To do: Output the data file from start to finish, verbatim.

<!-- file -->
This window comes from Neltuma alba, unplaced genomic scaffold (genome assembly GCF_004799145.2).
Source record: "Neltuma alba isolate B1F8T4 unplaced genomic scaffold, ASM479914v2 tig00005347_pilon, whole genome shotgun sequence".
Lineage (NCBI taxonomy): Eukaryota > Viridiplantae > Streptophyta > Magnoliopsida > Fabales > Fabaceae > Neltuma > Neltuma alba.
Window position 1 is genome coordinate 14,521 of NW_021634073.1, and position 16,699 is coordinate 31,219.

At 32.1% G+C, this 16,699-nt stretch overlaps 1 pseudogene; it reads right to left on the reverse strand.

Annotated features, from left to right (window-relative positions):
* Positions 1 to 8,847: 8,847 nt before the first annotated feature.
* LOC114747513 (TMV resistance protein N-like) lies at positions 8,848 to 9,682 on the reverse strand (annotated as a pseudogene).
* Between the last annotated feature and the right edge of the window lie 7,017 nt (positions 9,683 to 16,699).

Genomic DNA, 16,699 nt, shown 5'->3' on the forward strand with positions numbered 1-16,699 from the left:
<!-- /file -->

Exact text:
This window comes from Neltuma alba, unplaced genomic scaffold (genome assembly GCF_004799145.2).
Source record: "Neltuma alba isolate B1F8T4 unplaced genomic scaffold, ASM479914v2 tig00005347_pilon, whole genome shotgun sequence".
Lineage (NCBI taxonomy): Eukaryota > Viridiplantae > Streptophyta > Magnoliopsida > Fabales > Fabaceae > Neltuma > Neltuma alba.
Window position 1 is genome coordinate 14,521 of NW_021634073.1, and position 16,699 is coordinate 31,219.

At 32.1% G+C, this 16,699-nt stretch overlaps 1 pseudogene; it reads right to left on the reverse strand.

Annotated features, from left to right (window-relative positions):
* Positions 1 to 8,847: 8,847 nt before the first annotated feature.
* LOC114747513 (TMV resistance protein N-like) lies at positions 8,848 to 9,682 on the reverse strand (annotated as a pseudogene).
* Between the last annotated feature and the right edge of the window lie 7,017 nt (positions 9,683 to 16,699).

Genomic DNA, 16,699 nt, shown 5'->3' on the forward strand with positions numbered 1-16,699 from the left: